Page:Kwaidan; Stories and Studies of Strange Things - Hearn - 1904.djvu/227

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One sultry afternoon, while the widow and her son were watching at his bedside, Takahama fell asleep. At the same moment a very large white butterfly entered the room, and perched upon the sick man's pillow. The nephew drove it away with a fan; but it returned immediately to the pillow, and was again driven away, only to come back a third time. Then the nephew chased it into the garden, and across the garden, through an open gate, into the cemetery of the neighboring temple. But it continued to flutter before him as if unwilling to be driven further, and acted so queerly that he began to wonder whether it was really a butterfly, or a ma.[1] He again chased it, and followed it far into the cemetery, until he saw it fly against a tomb,—a woman's tomb. There it unaccountably disappeared; and he searched for it in vain. He then examined the monument. It bore the personal name " Akiko," together with an unfamiliar family name, and an inscription stating that Akiko had died at the age of eighteen. Apparently the tomb had been erected about fifty years previously: moss had begun to gather upon it. But it had been well cared for: there were fresh flowers before it; and the water-tank had recently been filled.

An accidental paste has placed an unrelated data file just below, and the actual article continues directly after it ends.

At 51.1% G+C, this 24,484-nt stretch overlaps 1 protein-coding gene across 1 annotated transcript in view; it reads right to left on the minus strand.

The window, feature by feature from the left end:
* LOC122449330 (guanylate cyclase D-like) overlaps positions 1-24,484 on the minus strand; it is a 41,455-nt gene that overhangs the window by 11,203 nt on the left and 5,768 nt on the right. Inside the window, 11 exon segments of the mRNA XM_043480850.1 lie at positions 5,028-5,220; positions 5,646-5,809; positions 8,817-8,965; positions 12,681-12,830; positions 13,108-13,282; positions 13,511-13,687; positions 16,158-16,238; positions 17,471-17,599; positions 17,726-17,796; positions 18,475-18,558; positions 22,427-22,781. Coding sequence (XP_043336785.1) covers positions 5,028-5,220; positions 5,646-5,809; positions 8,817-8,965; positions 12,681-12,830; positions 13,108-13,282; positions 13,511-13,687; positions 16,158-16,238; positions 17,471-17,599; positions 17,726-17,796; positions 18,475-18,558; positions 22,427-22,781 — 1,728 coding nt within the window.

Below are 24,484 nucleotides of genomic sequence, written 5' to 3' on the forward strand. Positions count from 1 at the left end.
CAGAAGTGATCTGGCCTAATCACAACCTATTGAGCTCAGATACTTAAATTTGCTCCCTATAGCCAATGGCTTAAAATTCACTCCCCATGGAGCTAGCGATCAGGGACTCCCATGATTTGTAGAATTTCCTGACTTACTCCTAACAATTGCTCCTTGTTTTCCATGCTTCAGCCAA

On returning to the sick room, the

  1. An evil spirit.